• A positive reaction consists of the development within 10 min of a pale wheal, sometimes with pseudopods, surrounding the puncture site and varying in diameter from 5 to 15 mm (or more). This wheal may be surrounded by a variable diameter of erythema, and accompanied by a variable degree of itching. The most sensitive individuals develop itching quickly, and the wheal and erythema are prompt in their appearance. As soon as a positive response, as previously defined, is clearly evident, the solution over the scratch should be immediately wiped off. If the puncture test is negative or equivocally positive (less than 5 mm wheal with little or no erythema and no itching), an intradermal test may be performed.
  • Step 2: Intradermal test
  • Using a 0.5 to 1 cc syringe with a 3/ 8 - to 5/ 8 -inch long, 26- to 30-gauge, short bevel needle, withdraw the contents of the ampule. Prepare a skin test area on the upper outer arm with an alcohol swab, sufficiently below the deltoid muscle to permit proximal application of a tourniquet later, if necessary. Insert the needle bevel up immediately below the skin surface.
  • Most skin reactions will develop within 5 to 15 minutes and response to the skin test is read at 20 minutes as follows: negative response is no increase in size of original bleb and no greater reaction than the control site; ambiguous response is wheal only slightly larger than initial injection bleb, with or without accompanying erythematous flare and slightly larger than the control site or discordance between duplicates; positive response is itching, significant increase in size of original blebs to at least 5 mm, and wheal may exceed 20 mm in diameter and exhibit pseudopods. If the control site exhibits a wheal more than 2 to 3 mm, repeat the test; if the same reaction is observed, a health care provider experienced with allergy skin testing should be consulted.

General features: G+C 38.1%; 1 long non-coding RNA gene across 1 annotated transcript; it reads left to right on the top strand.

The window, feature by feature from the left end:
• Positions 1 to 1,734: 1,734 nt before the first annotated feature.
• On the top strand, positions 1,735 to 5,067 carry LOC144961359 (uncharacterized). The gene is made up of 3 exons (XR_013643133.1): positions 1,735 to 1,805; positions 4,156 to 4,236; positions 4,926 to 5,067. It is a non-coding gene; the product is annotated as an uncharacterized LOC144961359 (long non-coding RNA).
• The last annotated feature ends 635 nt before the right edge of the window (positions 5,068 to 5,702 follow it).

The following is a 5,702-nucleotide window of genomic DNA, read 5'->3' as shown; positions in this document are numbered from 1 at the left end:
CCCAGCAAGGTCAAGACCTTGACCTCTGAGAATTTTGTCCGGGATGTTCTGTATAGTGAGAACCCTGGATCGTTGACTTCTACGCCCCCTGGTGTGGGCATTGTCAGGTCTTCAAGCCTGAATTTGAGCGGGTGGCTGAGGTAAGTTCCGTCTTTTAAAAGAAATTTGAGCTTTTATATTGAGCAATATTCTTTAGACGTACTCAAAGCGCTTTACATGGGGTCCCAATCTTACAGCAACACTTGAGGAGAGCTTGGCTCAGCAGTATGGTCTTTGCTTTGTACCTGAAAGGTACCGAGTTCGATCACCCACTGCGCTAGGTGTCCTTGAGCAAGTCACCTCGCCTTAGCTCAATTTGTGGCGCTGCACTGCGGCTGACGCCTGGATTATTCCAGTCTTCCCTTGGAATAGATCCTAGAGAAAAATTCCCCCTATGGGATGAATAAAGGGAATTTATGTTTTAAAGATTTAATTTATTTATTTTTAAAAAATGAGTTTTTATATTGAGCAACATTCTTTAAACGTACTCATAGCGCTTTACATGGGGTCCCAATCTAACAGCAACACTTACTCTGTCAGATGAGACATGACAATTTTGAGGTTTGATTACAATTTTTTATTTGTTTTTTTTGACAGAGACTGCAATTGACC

Storage/Stability

Store at 36° to 46°F. Discard any unused portion. Solutions subjected to ambient temperatures for more than 24 h should be discarded.

Drug Interactions

None well documented.

Adverse Reactions

Dermatologic

Intense local inflammatory response at the skin test site.

Hypersensitivity

Systemic allergic reaction (eg, anaphylaxis, angioedema, dyspnea, generalized edema, hypotension, pruritus, urticaria).

Precautions

Pregnancy

Category C .

Lactation

No information available.

Children

The value of benzylpenicilloyl polylysine alone as a means of assessing the risk of administering penicillin is not established.

Hypersensitivity

Rarely, a systemic allergic reaction, including anaphylaxis, may follow a skin test.

Penicillin use

A serious allergic reaction to penicillin may occur in a patient with a negative skin test.

Patient Information

  • Instruct patients to inform their health care provider if they have a history of clinical penicillin hypersensitivity.
  • Advise patients to inform their health care provider if they are taking H 1 antihistamines or vasopressors.

Copyright © 2009 Wolters Kluwer Health.